Monday, June 23, 2008

Poplar Grove Project: Details on the Trove of Recently Discovered Historic Documents

Chestertown, MD — Everybody likes the idea of finding treasures in the attic—but when the attic is in an old plantation that has been in the family since 1669, such treasures can amount to a historian's dream come true.

Such is the case at Poplar Grove, the historic home of the Emory family in Queen Anne's County near Washington College. James Schelberg '11, a, first-year student at the College, was searching for research material for a term paper last at Poplar Grove last semester when he happened upon what has turned out to be a historical bonanza: thousands of pages of family papers, political correspondence, military records and much more—a tidal wave of valuable documents spanning 350 years. Schelberg, a U.S. Marine who served in Iraq and is now attending Washington College on a Hodson Star Scholarship, was interested in the military history of the Emorys, who served in every major conflict from the Revolution through World War II.

Schelberg's professor, Adam Goodheart, quickly realized that his student was onto something big. Goodheart had known of the collection's existence for several years, but was unaware of its full extent and wealth of material. “As we dug through 19th-century crates and barrels, we were amazed by what we were finding,” he said.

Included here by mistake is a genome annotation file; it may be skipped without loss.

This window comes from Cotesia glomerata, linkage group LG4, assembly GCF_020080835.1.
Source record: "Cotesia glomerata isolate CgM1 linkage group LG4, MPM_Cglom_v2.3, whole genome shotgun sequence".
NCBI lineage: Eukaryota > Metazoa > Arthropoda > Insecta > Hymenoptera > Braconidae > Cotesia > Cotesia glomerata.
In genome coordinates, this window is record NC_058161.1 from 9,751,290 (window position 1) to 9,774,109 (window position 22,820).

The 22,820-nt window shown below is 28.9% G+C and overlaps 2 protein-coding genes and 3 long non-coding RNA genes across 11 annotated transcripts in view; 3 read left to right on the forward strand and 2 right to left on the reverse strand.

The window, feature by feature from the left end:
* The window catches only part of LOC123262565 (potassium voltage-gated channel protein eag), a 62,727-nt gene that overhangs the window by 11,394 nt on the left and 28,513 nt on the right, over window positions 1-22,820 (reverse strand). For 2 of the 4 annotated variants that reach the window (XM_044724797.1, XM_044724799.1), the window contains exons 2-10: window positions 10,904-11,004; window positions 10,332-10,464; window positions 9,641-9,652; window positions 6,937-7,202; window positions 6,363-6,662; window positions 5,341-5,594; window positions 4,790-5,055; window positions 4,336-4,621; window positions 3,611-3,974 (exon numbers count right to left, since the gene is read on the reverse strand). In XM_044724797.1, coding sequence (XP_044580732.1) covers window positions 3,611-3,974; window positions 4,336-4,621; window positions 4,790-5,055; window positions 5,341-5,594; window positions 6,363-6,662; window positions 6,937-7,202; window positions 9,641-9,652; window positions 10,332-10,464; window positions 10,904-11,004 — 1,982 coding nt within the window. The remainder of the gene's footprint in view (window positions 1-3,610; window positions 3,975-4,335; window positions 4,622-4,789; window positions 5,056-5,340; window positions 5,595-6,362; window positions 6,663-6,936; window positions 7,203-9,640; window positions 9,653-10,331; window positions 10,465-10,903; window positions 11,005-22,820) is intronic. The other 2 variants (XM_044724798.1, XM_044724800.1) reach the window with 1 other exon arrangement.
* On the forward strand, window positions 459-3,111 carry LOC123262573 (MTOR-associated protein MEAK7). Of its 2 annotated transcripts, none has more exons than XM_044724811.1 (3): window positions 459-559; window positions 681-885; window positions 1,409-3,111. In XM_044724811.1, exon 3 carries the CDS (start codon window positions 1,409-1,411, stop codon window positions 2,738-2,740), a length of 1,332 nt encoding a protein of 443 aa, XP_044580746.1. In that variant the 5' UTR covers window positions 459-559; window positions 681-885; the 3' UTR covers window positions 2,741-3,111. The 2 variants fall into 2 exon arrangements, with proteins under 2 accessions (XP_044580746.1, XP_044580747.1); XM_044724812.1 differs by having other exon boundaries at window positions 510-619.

Goodheart, the Hodson Trust-Griswold Director of the C.V. Starr Center for the Study of the American Experience, contacted Edward Papenfuse, Director of the Maryland State Archives, who made haste for Poplar Grove and was glad he did. “I came over for a survey,” said Papenfuse, “and it was clear how valuable these papers were. This find is rich in many aspects of the area's history and national history as well.”

In addition to many thousands of pages of family letters, the discovery has yielded political correspondence, newspapers and broadsides, military records, a letter describing ex-President Monroe's visit to West Point in 1828 (the old man jumped in alarm every time the cannons saluted him), letters about politics in the Jackson administration (one written from the floor of the Senate describing near-brawl between Thomas Hart Benton and another senator, as described by John C. Calhoun), an antislavery petition signed by dozens of Queen Anne's County citizens in the 1830s; original manuscript poems (including a very x-rated one about a young man sneaking into a girl's bed on a winter night in about 1810), a detailed description by Tench Coxe of buying a slave in Philadelphia in 1779, important Civil War documents, and many more incredible things.

The documents were stored in attics and outbuildings on the farm, stuffed into steamer trunks, crates, and peach baskets. Now, thanks to a cooperative venture between Washington College and the Maryland State Archives, this valuable and voluminous find is being lovingly and meticulously preserved, inventoried, catalogued and researched. The Poplar Grove Project is being manned by Washington College students, including Schelberg, Jeremy Rothwell '09 and recent alumnus Albin Kowalewski '07, back for the summer from graduate school and serving as project supervisor under Papenfuse's guidance. Also participating is Olivia Wood, a student at Rhodes College and descendant of the Emorys.

The Poplar Grove team has created a blog to share some of its discoveries with the public. It can be found at http://poplargroveproject.blogspot.com.

The Poplar Grove story attracted the interest of the Associated Press, and has since appeared in newspapers across the nation and around the globe.

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TV Coverage

Associated Press Coverage

June 23, 2008

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